How To Find A Silent Mentor
I’m a big fan of reading biographies.
A few learning experiences including finding out that there is value in reading autobiographies, those that include the involvement of the main person, but there is also value in biographies. Those that don’t really include input from the main person.
And it’s not even that the main person doesn’t want to share everything. They often don’t want to. But I’ve learned that often people will say one thing and do another.
It’s weird. I even catch myself doing it.
I’ve kind of come to regret going to college and not getting started in business earlier. But then I think that maybe I did exactly what I was supposed to. Someone looking at my career that wants to end up in a similar place may follow my steps exactly.
And that’s good. It’s great if they follow my lead and add their own twist.
That would be an example of finding a Silent Mentor…
What Is A Silent Mentor?
The way I see it a silent mentor is someone that exists or has existed that you use as a guide for your life. Someone you look to for advice. Someone that you observe.
But the silent part is that you don’t have any interaction with them. You learn all you can by observing their actions.
The best advice I’ve gotten in the business world has been the kind that the person giving it hasn’t spoken to me. In fact, when I do receive advice directly from a business leader it’s usually not very good advice.
They say one thing and do another.
But let’s say you’re open to this silent mentorship thing. Finding someone or multiple people you can use as a guiding light for yourself.
Here are a few ways to follow to find them.
1. People Close To You
This one might be the most natural. But you kind of have to fight yourself to not reach out to them too much for direct advice. You want to sit back and observe.
Another thing if you start following the same or similar path is that other people close to you will notice. That can get a little awkward. But another key to the silent mentor thing is not caring what others think of you. You’re on your own mission.
Life is about results. You’re looking for a mentor that has results that you want. Do what they do. Ignore what they say and especially what others say.
Talk is cheap. It’s a cliche for a reason.
2. People In Your Community
You might be surprised at the people you can find right in your community. For me, there is a guy that develops housing communities and builds houses. He started working construction right out of high school. No education. Just got to work and has become one of the most respected business leaders in our community.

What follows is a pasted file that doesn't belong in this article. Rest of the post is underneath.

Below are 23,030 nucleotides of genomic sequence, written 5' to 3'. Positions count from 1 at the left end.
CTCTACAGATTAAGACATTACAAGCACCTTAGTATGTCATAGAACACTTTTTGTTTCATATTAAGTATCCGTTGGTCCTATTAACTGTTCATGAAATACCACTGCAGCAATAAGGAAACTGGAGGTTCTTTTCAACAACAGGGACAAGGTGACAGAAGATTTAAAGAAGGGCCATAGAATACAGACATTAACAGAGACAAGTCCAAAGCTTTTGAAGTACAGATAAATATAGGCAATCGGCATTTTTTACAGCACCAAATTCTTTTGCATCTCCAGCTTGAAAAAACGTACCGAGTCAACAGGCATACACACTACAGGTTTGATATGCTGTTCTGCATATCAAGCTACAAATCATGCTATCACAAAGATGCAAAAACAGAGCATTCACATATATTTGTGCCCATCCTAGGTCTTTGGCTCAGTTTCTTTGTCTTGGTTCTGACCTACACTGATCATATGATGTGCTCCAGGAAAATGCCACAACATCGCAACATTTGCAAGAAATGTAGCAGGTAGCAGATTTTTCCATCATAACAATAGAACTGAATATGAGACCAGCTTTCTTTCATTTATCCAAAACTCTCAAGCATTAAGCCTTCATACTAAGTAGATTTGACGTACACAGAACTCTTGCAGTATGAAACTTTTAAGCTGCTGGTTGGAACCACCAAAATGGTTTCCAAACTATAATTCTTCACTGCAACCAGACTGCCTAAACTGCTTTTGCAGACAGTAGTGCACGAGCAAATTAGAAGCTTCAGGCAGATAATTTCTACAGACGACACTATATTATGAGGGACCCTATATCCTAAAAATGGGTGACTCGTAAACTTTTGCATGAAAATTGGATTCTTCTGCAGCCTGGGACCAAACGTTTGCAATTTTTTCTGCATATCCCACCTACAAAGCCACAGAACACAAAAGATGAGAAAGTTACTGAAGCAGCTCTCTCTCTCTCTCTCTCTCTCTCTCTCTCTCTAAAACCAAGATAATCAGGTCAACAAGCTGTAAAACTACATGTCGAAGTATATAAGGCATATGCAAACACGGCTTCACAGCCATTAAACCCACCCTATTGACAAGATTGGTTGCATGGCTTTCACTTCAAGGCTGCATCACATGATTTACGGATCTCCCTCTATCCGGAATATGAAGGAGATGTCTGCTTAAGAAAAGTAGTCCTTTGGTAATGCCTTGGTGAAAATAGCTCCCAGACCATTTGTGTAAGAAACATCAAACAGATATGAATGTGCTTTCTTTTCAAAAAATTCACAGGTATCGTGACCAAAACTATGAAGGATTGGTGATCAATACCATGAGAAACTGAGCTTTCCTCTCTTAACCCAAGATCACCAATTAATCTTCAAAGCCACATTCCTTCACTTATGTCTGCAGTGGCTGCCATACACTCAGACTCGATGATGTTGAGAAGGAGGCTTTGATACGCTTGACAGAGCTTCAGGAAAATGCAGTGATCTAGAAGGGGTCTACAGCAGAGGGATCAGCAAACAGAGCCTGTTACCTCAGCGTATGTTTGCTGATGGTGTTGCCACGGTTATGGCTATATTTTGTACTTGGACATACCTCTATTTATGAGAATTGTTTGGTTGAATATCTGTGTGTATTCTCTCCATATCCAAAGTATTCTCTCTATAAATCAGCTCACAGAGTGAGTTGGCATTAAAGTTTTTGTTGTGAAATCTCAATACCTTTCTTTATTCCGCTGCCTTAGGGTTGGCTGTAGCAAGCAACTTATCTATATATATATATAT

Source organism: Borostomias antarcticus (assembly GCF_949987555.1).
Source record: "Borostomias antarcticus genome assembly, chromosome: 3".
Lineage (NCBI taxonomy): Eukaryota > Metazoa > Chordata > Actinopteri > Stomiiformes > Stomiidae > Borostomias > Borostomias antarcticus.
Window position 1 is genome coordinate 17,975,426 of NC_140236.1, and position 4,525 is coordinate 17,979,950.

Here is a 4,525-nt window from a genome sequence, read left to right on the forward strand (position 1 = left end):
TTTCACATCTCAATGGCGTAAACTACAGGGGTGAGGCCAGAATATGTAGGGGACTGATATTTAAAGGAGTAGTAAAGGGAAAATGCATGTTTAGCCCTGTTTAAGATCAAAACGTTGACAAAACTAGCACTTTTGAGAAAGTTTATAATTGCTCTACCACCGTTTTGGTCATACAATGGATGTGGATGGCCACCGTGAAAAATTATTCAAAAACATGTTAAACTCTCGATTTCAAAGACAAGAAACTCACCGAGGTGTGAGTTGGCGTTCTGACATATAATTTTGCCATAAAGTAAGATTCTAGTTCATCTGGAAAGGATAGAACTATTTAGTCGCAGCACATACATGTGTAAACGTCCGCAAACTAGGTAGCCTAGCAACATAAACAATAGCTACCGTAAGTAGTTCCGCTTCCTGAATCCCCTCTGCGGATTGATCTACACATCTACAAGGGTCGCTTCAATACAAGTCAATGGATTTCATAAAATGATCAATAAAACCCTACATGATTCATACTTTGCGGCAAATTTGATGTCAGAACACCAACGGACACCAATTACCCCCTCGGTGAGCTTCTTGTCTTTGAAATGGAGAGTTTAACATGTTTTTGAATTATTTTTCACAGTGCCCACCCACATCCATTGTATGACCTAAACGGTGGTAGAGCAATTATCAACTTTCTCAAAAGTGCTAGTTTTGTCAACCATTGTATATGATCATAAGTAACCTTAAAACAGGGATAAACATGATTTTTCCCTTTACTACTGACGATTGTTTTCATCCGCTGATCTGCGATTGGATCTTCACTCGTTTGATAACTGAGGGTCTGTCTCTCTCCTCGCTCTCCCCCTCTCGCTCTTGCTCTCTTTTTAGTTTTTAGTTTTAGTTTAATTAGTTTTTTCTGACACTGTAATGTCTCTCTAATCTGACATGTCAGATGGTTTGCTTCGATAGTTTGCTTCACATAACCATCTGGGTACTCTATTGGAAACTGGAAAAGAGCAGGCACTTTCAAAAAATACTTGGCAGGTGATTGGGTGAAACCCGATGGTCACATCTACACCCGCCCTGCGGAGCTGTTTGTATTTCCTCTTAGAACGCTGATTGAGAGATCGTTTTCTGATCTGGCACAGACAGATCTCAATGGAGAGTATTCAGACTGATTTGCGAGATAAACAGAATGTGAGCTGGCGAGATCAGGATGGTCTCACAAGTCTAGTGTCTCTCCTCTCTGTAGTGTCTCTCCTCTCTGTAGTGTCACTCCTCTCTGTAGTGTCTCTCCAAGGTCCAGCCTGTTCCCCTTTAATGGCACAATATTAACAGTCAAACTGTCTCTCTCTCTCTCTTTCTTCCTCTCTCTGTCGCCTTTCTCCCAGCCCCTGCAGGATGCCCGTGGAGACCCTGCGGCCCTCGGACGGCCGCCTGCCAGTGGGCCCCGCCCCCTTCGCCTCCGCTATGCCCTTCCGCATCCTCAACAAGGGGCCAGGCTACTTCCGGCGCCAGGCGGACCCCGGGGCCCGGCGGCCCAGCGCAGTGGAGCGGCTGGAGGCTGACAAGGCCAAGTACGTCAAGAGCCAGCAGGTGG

I don’t interact with him much, but I observe the moves he makes. I try to dig into his personality. The way he handles certain situations.
There is a lot to learn.
A trick to all this is finding people that are both in and out of your area of interest. In my experience, you can learn from all kinds of people.
And it’s not just about work.
My grandfather was one of the nicest people you would ever meet. He rarely gave advice. He was a great listener. A great person to talk with. He asked a lot of questions.
I don’t think he knew it, but I wanted to be like him in that way. I tried to take in and learn everything I could about his personality. People liked and respected him. Who wouldn’t want that?
There are people in your community that are successful. Those that do it legally. Those that respect others. If you look for them you’ll find them.
3. People You Read About
This has been a big one for me. Reading about people.
I would say that a recent one is James J. Hill. I had no idea he had existed. Then I discovered his book somewhere. I checked it out at the library and loved it. I learned a lot about business from reading about him.
You can learn from autobiographies and biographies. The key is finding the traits and actions that lead to desired results. Anything that sounds good, but that doesn’t lead to results should be ignored. It’s just BS.
4. People In Unfamiliar Places
This one requires some work. To find people in unfamiliar places you have to get out of your comfort zone. You have to attend networking events. You have to try new things.
Volunteer. Get a different job. Travel to new and weird places. Talk to people when you travel. It doesn’t even need to be that far away.
Just put yourself in unfamiliar places. What you’ll notice is that your mind will play a neat trick on you. When you’re in new settings you notice all kinds of things. You’re already setup to observe people and that’s the whole point of the silent mentorship thing.
5. Your Own Path
You can also look at others and decide that you want something different. Let’s say the people you’re observing in your situation aren’t the people you want to be like.
You can use that as motivation. You can do the opposite of what they’re doing. It can work really well. If someone is struggling in life they give off key indicators of poor decision making.
Do the opposite. You don’t necessarily need to have good mentors. You can learn from the decisions and actions of others to guide your own future.
We often think that a mentorship needs to be this close relationship. It could be, but in my experience it’s almost better if you never interact with your mentors. Simply find people that you want to be like and observe their actions. Look at the actions and how those actions lead to results.
Take the good from multiple people. Identify what bad actions are. From that you can start creating your own path to the life you want to have.